I do teach and minister to my leaders each Sunday morning, bringing forth instructions, doctrines, etc. All in all, I am thankful for each one the Lord has brought my way. I attempt to instill in leaders working with me that we are one and should attempt to labor as one. It is working for us as He has brought good men and women our way.

Pastor Jim Blanchard – Virginia Beach, VA
I noticed after about 5 years of pastoral ministry, that my personal development as a leader needed to be one of my top priorities. I enrolled in Regent University’s Organizational Leadership program, and after completing the undergraduate degree, am currently studying leadership at the graduate level.

In regards to developing leaders around you, I have been immensely helped by obtaining Dr. Dean Radtke’s materials on Executive Church Leadership. The basic premise is that Senior leaders should build teams of five that oversee most major ministry functions, and each of these leaders should build teams of five that report to them on a monthly basis. The senior leader then meets with his five to stay abreast of challenges, triumphs, and plans strategically for growth and meeting challenges in these various areas of ministry. An awareness and implementation of a leadership team structure is imperative in local churches as leaders are only as effective as their teams that surround them.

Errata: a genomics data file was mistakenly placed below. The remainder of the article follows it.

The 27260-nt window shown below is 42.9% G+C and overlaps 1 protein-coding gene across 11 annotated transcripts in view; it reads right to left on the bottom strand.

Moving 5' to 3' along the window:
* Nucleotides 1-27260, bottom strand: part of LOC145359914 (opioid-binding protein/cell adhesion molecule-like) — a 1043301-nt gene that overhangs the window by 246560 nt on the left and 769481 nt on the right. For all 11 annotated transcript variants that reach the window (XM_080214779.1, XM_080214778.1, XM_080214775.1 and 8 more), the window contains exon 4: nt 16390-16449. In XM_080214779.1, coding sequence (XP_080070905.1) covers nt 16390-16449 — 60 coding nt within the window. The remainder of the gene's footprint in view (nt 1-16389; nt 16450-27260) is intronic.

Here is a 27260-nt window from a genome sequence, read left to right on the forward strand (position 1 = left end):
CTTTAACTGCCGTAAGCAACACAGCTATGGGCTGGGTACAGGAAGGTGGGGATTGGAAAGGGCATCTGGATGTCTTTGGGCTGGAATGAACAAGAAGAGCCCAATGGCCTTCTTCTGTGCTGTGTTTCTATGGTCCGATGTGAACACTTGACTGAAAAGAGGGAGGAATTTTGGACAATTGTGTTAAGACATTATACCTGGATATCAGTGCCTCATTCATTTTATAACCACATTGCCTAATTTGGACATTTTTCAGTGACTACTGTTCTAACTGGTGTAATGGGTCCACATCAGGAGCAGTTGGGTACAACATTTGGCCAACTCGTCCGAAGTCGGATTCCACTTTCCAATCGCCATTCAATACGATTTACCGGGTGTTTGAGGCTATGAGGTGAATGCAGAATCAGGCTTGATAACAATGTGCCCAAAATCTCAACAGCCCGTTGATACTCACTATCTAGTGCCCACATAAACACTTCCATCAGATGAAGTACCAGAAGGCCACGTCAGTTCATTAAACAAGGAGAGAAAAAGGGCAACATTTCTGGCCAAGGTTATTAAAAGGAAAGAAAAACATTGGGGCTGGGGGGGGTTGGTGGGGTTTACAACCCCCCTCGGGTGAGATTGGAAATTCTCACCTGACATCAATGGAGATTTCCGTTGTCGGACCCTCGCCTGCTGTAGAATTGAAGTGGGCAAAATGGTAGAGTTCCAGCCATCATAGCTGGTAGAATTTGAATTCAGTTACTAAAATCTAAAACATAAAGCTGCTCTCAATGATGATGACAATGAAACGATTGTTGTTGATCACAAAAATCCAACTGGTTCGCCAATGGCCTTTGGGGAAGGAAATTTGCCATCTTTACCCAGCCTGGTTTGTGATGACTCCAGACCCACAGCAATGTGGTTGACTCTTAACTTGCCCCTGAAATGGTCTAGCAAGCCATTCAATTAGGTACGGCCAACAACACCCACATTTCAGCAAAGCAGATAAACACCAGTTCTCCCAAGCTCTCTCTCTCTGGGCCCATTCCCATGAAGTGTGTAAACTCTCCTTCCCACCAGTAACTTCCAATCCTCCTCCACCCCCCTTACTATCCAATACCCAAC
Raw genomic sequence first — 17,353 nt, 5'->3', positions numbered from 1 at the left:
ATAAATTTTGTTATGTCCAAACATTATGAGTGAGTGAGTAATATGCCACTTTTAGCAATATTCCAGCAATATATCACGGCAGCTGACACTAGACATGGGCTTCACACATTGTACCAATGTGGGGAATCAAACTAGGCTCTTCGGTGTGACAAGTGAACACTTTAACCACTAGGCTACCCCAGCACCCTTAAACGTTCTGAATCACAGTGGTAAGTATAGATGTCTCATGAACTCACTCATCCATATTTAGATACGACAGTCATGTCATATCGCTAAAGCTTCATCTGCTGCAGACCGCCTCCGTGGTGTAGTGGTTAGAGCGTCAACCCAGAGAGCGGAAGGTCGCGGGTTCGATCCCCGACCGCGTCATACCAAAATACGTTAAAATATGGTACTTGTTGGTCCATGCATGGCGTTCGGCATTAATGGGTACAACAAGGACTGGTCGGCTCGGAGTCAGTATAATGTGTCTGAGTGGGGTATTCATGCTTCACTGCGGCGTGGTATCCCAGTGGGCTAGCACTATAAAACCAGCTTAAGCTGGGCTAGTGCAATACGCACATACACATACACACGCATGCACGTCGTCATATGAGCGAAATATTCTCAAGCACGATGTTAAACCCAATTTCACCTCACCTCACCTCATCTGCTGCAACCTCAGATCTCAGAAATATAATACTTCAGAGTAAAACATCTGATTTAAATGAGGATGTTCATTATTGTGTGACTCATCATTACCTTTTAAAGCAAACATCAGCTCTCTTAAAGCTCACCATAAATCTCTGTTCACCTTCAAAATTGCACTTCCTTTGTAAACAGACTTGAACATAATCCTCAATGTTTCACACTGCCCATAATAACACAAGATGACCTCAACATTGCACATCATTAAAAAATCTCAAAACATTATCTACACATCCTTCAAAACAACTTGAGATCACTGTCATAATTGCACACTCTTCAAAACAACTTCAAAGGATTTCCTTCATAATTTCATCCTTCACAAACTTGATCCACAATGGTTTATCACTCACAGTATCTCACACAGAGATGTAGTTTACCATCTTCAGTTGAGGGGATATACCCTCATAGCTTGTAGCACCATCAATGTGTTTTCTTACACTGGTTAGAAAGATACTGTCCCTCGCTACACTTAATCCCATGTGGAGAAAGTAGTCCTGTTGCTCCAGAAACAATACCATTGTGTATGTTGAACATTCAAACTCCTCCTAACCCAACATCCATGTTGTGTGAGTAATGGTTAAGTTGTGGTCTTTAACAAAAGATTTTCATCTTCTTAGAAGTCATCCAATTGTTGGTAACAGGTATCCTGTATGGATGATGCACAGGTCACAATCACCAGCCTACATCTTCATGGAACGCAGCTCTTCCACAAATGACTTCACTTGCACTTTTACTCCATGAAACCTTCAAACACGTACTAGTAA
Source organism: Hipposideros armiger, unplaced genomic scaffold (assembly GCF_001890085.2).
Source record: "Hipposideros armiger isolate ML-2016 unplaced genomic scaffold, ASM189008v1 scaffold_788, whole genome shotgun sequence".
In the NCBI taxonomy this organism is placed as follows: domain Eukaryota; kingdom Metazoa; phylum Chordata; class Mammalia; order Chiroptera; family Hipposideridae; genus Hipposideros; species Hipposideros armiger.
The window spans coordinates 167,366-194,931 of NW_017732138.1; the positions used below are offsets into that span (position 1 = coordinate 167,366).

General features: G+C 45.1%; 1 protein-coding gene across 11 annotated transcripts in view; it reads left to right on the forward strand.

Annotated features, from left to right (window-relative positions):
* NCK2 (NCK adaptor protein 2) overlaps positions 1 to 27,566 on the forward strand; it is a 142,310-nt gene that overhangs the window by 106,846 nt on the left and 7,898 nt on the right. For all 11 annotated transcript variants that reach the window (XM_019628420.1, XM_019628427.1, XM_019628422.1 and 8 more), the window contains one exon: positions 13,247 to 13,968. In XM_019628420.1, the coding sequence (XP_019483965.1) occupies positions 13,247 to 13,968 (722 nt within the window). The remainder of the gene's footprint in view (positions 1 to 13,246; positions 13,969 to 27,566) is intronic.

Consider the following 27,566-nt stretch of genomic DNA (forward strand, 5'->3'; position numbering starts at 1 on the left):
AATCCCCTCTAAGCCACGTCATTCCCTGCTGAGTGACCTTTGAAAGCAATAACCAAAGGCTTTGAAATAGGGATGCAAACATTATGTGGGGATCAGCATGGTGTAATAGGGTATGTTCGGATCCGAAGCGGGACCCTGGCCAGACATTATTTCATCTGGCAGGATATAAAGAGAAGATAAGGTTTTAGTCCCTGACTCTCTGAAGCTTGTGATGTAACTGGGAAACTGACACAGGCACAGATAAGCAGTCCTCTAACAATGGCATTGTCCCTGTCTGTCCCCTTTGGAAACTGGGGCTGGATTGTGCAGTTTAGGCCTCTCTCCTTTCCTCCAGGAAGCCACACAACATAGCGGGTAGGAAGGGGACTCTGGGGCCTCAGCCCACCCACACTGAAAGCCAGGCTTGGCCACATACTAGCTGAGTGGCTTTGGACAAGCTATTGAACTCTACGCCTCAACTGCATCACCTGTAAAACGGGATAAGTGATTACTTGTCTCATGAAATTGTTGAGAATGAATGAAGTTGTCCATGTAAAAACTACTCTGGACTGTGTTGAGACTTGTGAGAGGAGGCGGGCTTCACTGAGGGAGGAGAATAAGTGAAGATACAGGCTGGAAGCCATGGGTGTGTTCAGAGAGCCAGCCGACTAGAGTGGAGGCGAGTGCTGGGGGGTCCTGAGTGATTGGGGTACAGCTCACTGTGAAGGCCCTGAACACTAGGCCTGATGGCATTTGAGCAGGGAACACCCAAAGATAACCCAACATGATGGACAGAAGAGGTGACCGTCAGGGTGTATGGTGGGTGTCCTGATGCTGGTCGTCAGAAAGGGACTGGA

There are also other excellent resources available in church staff development. We also use Tony Cooke’s “In Search of Timothy” book and curriculum in conducting leadership training at the church.

All of God’s best in your endeavors to build the Kingdom of God.

Pastor John Lowe – Warsaw, IN
Leadership development is a never ending process in the church or in business, if you do your job really well. God is short of great leaders, so He may tag some of yours to go to other parts of the world.